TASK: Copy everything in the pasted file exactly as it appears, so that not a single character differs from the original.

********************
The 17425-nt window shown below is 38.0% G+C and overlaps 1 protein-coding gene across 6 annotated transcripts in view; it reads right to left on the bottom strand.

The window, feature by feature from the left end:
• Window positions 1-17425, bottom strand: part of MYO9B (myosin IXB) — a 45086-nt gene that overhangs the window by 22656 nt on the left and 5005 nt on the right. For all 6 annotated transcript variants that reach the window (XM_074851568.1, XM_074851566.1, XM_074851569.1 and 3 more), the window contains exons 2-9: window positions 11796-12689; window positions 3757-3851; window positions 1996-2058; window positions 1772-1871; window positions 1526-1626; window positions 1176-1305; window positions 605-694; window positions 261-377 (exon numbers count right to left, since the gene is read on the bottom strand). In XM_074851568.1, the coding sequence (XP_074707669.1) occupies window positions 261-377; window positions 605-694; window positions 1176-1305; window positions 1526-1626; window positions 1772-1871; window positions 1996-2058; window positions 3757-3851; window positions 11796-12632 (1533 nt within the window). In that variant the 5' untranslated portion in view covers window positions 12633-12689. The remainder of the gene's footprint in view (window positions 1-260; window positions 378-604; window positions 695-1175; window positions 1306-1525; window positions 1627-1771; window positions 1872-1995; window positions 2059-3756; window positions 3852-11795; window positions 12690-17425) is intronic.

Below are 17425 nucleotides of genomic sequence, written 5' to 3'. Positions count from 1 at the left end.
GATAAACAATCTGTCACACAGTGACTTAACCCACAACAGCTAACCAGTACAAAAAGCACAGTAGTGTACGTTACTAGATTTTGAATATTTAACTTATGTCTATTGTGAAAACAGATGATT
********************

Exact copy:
The 17425-nt window shown below is 38.0% G+C and overlaps 1 protein-coding gene across 6 annotated transcripts in view; it reads right to left on the bottom strand.

The window, feature by feature from the left end:
• Window positions 1-17425, bottom strand: part of MYO9B (myosin IXB) — a 45086-nt gene that overhangs the window by 22656 nt on the left and 5005 nt on the right. For all 6 annotated transcript variants that reach the window (XM_074851568.1, XM_074851566.1, XM_074851569.1 and 3 more), the window contains exons 2-9: window positions 11796-12689; window positions 3757-3851; window positions 1996-2058; window positions 1772-1871; window positions 1526-1626; window positions 1176-1305; window positions 605-694; window positions 261-377 (exon numbers count right to left, since the gene is read on the bottom strand). In XM_074851568.1, the coding sequence (XP_074707669.1) occupies window positions 261-377; window positions 605-694; window positions 1176-1305; window positions 1526-1626; window positions 1772-1871; window positions 1996-2058; window positions 3757-3851; window positions 11796-12632 (1533 nt within the window). In that variant the 5' untranslated portion in view covers window positions 12633-12689. The remainder of the gene's footprint in view (window positions 1-260; window positions 378-604; window positions 695-1175; window positions 1306-1525; window positions 1627-1771; window positions 1872-1995; window positions 2059-3756; window positions 3852-11795; window positions 12690-17425) is intronic.

Below are 17425 nucleotides of genomic sequence, written 5' to 3'. Positions count from 1 at the left end.
GATAAACAATCTGTCACACAGTGACTTAACCCACAACAGCTAACCAGTACAAAAAGCACAGTAGTGTACGTTACTAGATTTTGAATATTTAACTTATGTCTATTGTGAAAACAGATGATT